Yes, I know I just said I was taking a break, but it’s not quite November yet and I have a special guest here today: Crooked Cat author, Adam S. Leslie.
Hello Adam and welcome to my blog. Since joining the Crooked Cat clan, I have been introduced to several genres I hadn’t read before. Your novels sound like a genre of their own – a mixture of several others. After reading the descriptions, I’m teetering on the brink, wondering if I dare to delve into them, hoping this interview will help me decide.
Could you begin by telling us something about the books?
Hi Miriam, and thank you! That’s a good way of putting it – I’m a bit of a restless soul, and I do like to mix the genres up over the course of a full-length novel. I see genres as being like cocktail ingredients: individually, they’re all quite familiar, but if you combine them in just the right quantities, you get a new and unique flavour.
Kaleidoscope, on the surface, is a dystopian satire in the mould of 1984, Brave New World or THX-1138; but it also sometimes acts as a spoof of that genre, and it’s an adventure romp too, a surrealist nightmare and at times a pitch-black comedy. So it’s quite familiar on one hand, but takes the formula to brand new and hopefully unexpected places along the way.
Blinsby, though, is a very personal book – quite different from Kaleidoscope, but I think is the more interesting of the two. I wrote Blinsby with a chap called Peter Tunstall, who I’ve known since we were about five years old. We grew up together in Lincolnshire, in one of the remotest parts of rural England. The book is a fictionalised account of our time at primary school as a pair of 10-year-olds during the mid-1980s, how it felt growing up at that time and how we saw the world.
But, of course, it’s not as straightforward as that. There’s also a conspiracy thriller plot about the disappearance of a new boy in class – who might be good or might be evil – and the way the school authorities are potentially implicated. The whole thing has a sort of hallucinatory feel, but it’s also an adventure yarn on top of that, and there are hopefully a lot of laughs along the way too.
That sounds like an unusual cocktail. Thriller, hallucinations, adventure and humour. I wonder how you combine all that. I suppose there’s only one way of finding out.
I’m interested in hearing how you and Peter worked together. How did you divide up the writing? Were there any arguments? Are you still friends? Would you do it again?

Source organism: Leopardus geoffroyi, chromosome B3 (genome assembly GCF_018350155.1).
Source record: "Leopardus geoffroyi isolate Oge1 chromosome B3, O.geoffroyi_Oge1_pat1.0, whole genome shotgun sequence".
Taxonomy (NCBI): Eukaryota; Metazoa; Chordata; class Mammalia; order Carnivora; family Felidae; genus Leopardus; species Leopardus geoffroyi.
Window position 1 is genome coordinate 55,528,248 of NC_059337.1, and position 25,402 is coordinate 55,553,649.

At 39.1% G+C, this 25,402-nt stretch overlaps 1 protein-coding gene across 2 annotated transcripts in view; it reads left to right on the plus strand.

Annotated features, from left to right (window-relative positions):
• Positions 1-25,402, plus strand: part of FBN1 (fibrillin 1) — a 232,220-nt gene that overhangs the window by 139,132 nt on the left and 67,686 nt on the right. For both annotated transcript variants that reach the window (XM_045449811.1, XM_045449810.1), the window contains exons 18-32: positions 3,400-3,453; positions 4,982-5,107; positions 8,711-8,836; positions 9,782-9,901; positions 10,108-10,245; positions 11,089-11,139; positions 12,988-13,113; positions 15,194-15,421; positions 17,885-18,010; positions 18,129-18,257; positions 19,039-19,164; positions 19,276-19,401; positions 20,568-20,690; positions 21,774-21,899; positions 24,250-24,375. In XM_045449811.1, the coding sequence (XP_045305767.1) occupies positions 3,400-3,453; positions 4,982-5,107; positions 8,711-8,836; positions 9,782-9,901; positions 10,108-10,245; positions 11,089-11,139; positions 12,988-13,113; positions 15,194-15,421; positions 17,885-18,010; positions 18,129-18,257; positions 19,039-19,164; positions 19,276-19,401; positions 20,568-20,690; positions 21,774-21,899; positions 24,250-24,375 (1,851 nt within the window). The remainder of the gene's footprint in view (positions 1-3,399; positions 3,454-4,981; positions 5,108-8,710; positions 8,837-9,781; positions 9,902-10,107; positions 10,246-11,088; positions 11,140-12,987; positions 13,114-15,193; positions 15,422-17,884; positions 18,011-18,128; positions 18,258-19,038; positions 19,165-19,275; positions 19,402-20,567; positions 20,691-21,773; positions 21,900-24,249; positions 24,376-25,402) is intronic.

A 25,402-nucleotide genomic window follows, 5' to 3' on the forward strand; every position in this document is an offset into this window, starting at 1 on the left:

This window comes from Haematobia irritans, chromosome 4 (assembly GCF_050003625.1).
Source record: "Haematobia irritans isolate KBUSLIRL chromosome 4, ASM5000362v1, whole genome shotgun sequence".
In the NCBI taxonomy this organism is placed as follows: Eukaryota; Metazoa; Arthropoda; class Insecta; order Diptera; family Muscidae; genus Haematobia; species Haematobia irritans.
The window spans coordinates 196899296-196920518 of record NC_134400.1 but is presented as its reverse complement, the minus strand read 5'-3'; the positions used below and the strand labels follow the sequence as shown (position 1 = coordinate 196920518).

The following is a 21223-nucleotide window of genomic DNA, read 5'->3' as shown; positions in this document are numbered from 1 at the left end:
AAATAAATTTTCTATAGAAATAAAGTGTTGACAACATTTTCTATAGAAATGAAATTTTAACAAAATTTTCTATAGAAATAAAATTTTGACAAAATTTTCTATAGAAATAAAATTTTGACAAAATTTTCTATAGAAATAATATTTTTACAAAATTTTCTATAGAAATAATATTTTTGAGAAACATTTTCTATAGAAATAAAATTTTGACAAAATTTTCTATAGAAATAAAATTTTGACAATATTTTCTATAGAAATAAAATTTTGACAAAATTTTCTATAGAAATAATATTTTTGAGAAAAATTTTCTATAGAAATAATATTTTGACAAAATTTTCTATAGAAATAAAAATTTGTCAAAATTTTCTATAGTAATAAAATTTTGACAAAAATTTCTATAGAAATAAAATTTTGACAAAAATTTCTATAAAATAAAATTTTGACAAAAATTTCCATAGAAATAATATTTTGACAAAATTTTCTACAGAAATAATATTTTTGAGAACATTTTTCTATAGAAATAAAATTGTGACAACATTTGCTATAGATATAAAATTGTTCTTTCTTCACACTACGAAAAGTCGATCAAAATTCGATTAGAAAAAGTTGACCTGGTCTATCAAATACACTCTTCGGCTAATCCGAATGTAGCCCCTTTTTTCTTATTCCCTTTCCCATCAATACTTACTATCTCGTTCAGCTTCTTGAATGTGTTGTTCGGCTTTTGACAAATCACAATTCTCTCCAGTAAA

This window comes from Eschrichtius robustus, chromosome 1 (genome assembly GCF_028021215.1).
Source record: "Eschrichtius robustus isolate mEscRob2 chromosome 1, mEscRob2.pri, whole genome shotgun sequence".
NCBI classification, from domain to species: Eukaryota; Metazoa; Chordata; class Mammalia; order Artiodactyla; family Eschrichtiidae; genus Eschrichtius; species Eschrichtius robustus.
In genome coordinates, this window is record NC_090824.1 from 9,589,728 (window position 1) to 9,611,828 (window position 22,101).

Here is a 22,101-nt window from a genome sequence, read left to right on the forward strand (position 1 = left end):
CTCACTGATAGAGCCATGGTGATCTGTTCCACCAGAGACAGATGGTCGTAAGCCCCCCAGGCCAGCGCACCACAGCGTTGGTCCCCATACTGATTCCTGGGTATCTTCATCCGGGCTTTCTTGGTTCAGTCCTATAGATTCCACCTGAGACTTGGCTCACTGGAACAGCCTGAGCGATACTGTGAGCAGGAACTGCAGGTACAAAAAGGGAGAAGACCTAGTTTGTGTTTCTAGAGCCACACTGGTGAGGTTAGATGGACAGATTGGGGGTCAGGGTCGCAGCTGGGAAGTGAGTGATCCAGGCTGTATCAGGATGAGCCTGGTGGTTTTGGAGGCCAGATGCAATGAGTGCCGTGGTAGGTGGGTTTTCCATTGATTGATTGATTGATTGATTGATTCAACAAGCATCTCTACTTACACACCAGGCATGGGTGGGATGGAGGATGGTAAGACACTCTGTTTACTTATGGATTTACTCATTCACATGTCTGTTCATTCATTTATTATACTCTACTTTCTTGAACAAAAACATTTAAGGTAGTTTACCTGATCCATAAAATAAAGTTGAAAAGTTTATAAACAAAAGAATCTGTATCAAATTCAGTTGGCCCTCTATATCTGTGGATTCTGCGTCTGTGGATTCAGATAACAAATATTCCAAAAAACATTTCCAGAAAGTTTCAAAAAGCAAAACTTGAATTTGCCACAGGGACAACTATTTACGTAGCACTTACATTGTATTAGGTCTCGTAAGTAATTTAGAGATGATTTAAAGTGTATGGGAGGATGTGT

I think the fact that the story is told from a children’s eye view really helps bind the disparate elements together. That’s not to say that it’s all happening in their heads, or that what’s happening isn’t real; but we are very much in their world, and it’s as chaotic and colourful and undefined by adult rules as any 10-year-olds’.
I often pitch it as ‘Calvin & Hobbes meets Catch-22 meets Gormenghast’. Like Calvin (or Scottish comic strip icon Oor Wullie, one of my heroes growing up), our characters think like children but articulate like adults, which helps put the reader on their level and identify more with them, than if they spoke like authentic children. We as adults don’t feel that disconnect, which we might if we spent time with a real class of pre-teens.
The book is structured like a school day. Apart from the opening chapter (which takes place during the summer holidays), it begins with morning assembly and runs through each of the lessons and playtimes – a chapter for each – until hometime. We really wanted to make the reader feel like they’d spent a day back at primary school.
So when Peter and I write together, we sort of treat each chapter as a short story in its own right. We spend hours and hours on the phone brainstorming the overall plot, and then go off and write whichever bit we feel like. And we do redraft each other’s material quite a lot too. Luckily, we have very a similar writing style, so it’s almost impossible to tell which bits are Peter’s, which bits are mine, and which bits we’ve both worked on!
Yes, I’m afraid there were lots of arguments. Rarely about the big stuff, it was almost always silly little details – a particular wording, or a particular way a character was acting. Peter has quite an experimental ethos, whereas I’m more rigorous about the rules we’ve established for the Blinsby universe. Luckily, we always found a way to make it work in the end.